I wish a camera could have taken stills of my face as I played through Heavy Rain. While it’s not the first game to engage my sensitive side, it’s certainly the most intense emotional experience I’ve had with a controller in my hand. And I’m not just talking about tears, either: Playing through the story made me mad, happy, content, and anxious in ways that few games ever have.
As intense as it was for me, a common question that came up when people saw me playing was, “is this actually fun?” I understand why you’d ask that; we usually play games for fun, after all. And Heavy Rain can be fun, sure — but a term that better describes my time with it is “entertaining.” It’s more akin to an interactive movie or a choose-your-own-adventure book turned game. The game’s copious quick-time events (QTEs) will likely put off many people, as will the genuinely mature themes, but they work well within the context of what Heavy Rain tries to accomplish. This is not a game where you actively control a major character in a predetermined story a la a God of War or Halo; instead, you mostly work in the background, guiding characters in a world where your actions ultimately determine their fates.
If you didn’t play developer Quantic Dream’s last game, Indigo Prophecy, then the idea of a game that plays more like a movie might be a hazy concept. In Heavy Rain, you control a slew of characters, sometimes moving them around an environment and interacting with objects, but oftentimes watching the game play out, and performing context-sensitive button presses or analog stick movements in order to change the way the scenes resolve. The QTE controls are fantastic, with the required actions appearing onscreen in places where you’re naturally looking already.
For instance, if your character needs to dodge a knife, the button input will appear on the blade as it’s slicing down towards them — something you’re already focused on anyways. Some people hate QTEs, and I completely understand that, but I can’t emphasize enough how well Heavy Rain executes them, especially compared to most other games. A big part of the game’s appeal lies in watching the nuances of the scene at hand, and the QTEs allowed me to watch the strikingly detailed scenes while still feeling like I was instrumental in what unfolded moment-to-moment.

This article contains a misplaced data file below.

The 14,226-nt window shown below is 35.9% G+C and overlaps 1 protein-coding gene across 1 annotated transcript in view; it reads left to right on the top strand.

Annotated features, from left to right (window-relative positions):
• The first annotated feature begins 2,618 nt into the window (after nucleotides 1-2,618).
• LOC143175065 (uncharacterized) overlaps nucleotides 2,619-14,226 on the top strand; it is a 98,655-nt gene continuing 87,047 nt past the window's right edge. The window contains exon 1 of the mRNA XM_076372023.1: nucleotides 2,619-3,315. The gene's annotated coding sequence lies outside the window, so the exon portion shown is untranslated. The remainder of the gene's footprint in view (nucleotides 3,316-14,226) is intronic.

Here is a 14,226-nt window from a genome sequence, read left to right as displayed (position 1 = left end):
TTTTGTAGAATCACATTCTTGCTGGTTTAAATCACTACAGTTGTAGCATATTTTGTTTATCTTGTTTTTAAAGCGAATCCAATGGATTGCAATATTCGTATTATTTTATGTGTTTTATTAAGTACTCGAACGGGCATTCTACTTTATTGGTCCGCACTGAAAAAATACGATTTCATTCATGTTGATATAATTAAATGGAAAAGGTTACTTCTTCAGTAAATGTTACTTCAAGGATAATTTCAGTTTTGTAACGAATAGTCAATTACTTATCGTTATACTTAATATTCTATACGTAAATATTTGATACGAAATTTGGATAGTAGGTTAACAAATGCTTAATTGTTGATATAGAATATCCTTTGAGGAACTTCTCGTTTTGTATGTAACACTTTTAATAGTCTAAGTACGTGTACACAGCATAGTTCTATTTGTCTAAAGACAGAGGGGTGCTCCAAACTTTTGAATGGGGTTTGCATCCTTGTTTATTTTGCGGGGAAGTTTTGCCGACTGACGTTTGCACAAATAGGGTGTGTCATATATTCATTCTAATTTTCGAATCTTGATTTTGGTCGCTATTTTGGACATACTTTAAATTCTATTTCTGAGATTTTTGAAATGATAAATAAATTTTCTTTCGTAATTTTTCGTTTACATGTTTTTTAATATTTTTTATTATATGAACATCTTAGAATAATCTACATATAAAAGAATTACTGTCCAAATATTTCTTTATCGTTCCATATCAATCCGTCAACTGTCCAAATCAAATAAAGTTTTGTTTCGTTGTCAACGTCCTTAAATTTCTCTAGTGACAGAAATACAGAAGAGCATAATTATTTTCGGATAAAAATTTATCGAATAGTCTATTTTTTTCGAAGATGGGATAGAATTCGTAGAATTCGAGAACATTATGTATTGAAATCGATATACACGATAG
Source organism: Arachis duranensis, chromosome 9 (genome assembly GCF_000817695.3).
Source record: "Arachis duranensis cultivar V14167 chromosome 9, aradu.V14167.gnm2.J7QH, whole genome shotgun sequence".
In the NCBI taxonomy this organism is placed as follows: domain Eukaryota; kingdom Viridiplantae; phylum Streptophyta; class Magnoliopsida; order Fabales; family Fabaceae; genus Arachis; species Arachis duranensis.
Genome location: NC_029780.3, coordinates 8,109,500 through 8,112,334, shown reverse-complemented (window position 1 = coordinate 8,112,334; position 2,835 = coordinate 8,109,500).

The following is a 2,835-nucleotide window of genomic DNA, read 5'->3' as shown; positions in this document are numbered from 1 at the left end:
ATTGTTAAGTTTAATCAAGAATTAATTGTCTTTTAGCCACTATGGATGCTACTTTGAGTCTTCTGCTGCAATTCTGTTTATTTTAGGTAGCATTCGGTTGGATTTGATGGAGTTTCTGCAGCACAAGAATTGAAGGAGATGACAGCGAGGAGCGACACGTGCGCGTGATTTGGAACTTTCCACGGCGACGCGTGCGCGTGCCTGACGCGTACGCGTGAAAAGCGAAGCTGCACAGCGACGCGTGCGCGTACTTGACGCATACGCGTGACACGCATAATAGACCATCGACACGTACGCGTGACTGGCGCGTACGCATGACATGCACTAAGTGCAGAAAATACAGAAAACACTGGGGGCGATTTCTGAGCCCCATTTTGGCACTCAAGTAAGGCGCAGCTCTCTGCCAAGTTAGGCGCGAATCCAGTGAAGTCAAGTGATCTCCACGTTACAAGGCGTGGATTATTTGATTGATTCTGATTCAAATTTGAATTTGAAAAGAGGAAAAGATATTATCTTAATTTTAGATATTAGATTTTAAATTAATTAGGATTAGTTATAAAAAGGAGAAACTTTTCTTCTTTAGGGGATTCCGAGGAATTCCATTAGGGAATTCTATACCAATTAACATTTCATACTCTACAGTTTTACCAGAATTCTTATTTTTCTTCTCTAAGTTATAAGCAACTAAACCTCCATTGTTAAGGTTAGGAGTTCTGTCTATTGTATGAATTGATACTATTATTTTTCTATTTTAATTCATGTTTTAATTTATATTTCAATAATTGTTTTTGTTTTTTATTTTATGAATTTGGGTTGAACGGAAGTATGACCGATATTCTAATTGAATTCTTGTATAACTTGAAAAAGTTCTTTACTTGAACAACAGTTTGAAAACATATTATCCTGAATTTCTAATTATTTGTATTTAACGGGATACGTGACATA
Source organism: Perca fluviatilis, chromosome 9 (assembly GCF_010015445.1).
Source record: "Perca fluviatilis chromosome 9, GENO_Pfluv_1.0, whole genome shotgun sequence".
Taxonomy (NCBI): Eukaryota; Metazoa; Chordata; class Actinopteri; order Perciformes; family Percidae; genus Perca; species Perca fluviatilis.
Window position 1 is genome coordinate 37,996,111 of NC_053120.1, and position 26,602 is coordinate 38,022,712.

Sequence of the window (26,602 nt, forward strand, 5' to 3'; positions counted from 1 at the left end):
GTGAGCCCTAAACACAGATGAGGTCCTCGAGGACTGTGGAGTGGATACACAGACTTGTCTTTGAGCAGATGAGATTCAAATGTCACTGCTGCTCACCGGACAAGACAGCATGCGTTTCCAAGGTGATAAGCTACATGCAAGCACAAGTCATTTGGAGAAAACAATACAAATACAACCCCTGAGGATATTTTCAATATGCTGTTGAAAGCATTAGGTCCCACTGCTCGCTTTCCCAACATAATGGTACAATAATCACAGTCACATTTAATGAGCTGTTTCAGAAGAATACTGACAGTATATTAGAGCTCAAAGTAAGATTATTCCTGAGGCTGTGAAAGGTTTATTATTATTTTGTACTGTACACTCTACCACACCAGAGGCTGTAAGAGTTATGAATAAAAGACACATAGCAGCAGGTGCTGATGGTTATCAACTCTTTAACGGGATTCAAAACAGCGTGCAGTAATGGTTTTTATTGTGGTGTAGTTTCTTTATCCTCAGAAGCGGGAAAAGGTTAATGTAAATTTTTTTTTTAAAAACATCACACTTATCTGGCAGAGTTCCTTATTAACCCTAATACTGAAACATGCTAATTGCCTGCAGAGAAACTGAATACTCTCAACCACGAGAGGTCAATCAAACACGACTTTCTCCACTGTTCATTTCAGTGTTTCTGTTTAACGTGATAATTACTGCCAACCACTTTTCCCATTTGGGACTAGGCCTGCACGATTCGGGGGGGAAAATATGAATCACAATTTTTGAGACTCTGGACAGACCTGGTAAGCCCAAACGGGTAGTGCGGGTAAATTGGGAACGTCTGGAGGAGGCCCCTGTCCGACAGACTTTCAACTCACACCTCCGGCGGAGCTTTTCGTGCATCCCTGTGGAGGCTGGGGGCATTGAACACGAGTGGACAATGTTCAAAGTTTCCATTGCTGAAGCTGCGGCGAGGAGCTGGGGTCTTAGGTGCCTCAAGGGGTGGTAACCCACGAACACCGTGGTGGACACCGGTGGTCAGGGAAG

The QTEs lend themselves well to the central characters’ realistic portrayals, but the movement controls remind me that — despite the leaps this game makes to produce vivid, life-like characters — we’re not quite there yet. Pressing R2 makes the character move forward, while the left analog stick controls your direction. The pressure-sensitive R2 button does a good job at letting you alternate your movement speed (making for some really convincing movement on stairs and the like), but moving characters is generally awkward, with depth perception being a particular issue. For a game that looks so good and does so much to draw players into its scenes, it can be more than a little jarring when your character fumbles on the edge of a wall or desk in the middle of a crucial story moment.
Because Quantic Dream has done such an amazing job with the way characters and environments look, things can really look off when they’re not perfect. If you followed Heavy Rain prior to its release, then you’ve likely heard the term “uncanny valley” tossed around when describing the characters’ faces. It’s true: They’re very realistic, but they’re also off enough to make you feel uneasy at times, like something’s not quite right. I guess it’s really to their credit that the team made such incredible-looking character models that you’ll study them intently, trying to figure out why they don’t appear as real as the person next to you, but their sometimes slightly inhuman expressions can occasionally detract from scenes.
I’d really love to tell you all about the story and how it worked out for me, but the most important part of Heavy Rain is playing out your own tale and unraveling your characters’ fates. The game can end in a variety of ways (as you’re given several opportunities to kill or otherwise lose characters), and while you can reload from a previously played chapter, I implore you to resist the temptation and make your first play-through a “whatever happens, happens” affair. If you can buy into the idea that the ending you get is your ending, and that your characters are really your characters, then you just might find yourself feeling moved by a videogame.